There are two reasons for the low contrast quality in images taken using 99mTc-HMPAO as a tracer. One is the change in first-pass extraction from arterial plasma to brain tissue, and the other is the flow-dependent back-diffusion from brain tissue to arterial plasma. To correct the influence of back-diffusion of 99mTc-HMPAO, Lassen et al. developed their linearization algorithm, and proposed their parameter α as 1.5, which was derived from the rate constants they estimated . An author of this paper has recently proposed that mathematical approximation of the Renkin–Crone’s equation [2, 3] leads to Lassen’s equation. It was also proposed that integrating both the back-diffusion and first-pass extraction gives an α value of 0.5 which corrects not only for the effect of back-diffusion but also for changes in first-pass extraction fraction depending on rCBF . It is worth noting that a smaller α produces stronger compensation.
We would like to explain why this weaker α value has been overlooked until recently. Though no studies had confirmed the appropriateness of 1.5 as the optimal α value, many studies have confirmed its adequacy [5–8]. Inugami et al. reported that linearization correction gave a stable correlation coefficient over a wide range of α (1.0–3.0) when using the cerebellum as the reference region . To explain this stable correlation coefficient, this study hypothesizes that when α is small (the correction is strong), the influence of the high flow value greatly increases, therefore the noise associated with the high flow value also increases (Fig. 1). This may explain why the correlation coefficient is so minimally affected by changes in α and why an α value of 1.5 has been considered acceptable for so long. To confirm this hypothesis, a computer simulation was executed.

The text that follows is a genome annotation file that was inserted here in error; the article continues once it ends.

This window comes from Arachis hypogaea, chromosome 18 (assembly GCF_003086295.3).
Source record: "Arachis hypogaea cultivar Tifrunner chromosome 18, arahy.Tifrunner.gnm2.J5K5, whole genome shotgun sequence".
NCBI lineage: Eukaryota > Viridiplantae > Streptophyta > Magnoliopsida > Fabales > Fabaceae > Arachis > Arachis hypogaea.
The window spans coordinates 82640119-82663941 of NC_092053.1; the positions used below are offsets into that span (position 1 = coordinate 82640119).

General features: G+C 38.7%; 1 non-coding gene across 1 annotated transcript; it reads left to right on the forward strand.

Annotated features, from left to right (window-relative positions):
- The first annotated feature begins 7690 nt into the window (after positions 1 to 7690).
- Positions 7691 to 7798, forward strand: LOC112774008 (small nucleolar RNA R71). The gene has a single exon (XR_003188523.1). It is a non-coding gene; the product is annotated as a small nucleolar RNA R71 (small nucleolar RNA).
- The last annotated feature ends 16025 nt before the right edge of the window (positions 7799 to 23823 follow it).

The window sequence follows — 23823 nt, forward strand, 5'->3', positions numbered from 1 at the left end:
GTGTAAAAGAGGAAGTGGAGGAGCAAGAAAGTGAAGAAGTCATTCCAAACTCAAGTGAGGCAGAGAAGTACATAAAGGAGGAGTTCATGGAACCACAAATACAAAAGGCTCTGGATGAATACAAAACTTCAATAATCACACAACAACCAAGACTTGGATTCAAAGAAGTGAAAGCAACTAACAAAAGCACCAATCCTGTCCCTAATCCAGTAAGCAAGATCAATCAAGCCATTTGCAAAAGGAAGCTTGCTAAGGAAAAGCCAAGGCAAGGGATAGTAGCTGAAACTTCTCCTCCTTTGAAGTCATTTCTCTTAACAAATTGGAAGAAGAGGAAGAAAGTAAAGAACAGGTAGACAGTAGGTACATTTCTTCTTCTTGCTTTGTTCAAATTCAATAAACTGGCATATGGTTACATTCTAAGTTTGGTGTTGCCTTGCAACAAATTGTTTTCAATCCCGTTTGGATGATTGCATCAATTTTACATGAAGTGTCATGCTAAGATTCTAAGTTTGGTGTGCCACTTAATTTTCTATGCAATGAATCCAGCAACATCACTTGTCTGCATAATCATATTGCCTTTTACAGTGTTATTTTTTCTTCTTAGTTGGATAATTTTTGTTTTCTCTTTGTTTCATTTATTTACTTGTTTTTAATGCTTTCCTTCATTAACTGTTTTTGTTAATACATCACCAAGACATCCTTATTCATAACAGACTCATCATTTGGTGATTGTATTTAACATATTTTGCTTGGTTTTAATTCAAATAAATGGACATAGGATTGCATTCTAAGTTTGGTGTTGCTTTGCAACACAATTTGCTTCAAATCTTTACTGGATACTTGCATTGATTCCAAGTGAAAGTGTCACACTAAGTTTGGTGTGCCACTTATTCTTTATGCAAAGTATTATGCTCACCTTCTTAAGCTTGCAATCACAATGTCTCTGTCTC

All simulations were performed with Excel 2010 (Microsoft Corporation, Redmond, WA, USA) on a standard personal computer.
First, F/Fr was obtained. F is rCBF and Fr is rCBF in a reference region. We generated 1000 points of F/Fr, which followed a normal distribution with a mean of 1 and standard deviation of 0.18.
Then, SPECT count ratio C/Cr was obtained using the following equation which is based on Lassen’s equation:
αt denotes the true value of Lassen’s parameter, which has been defined as 0.5 for this article, based on our previous paper regarding 99mTc-HMPAO . The second term is statistical noise, where NL is a constant determining noise level. We have adopted the values 0 (no noise level), 0.0125 (extremely low noise level), 0.025 (low noise level) and 0.05 (medium noise level) as NL, and N(0, 1) follows a normal distribution with a mean of 0 and a standard deviation of 1. C/Cr follows the normal distribution whose mean is expected count ratio by extended Lassen’s equation (the first term) and whose standard deviation is the square root of the expected count ratio.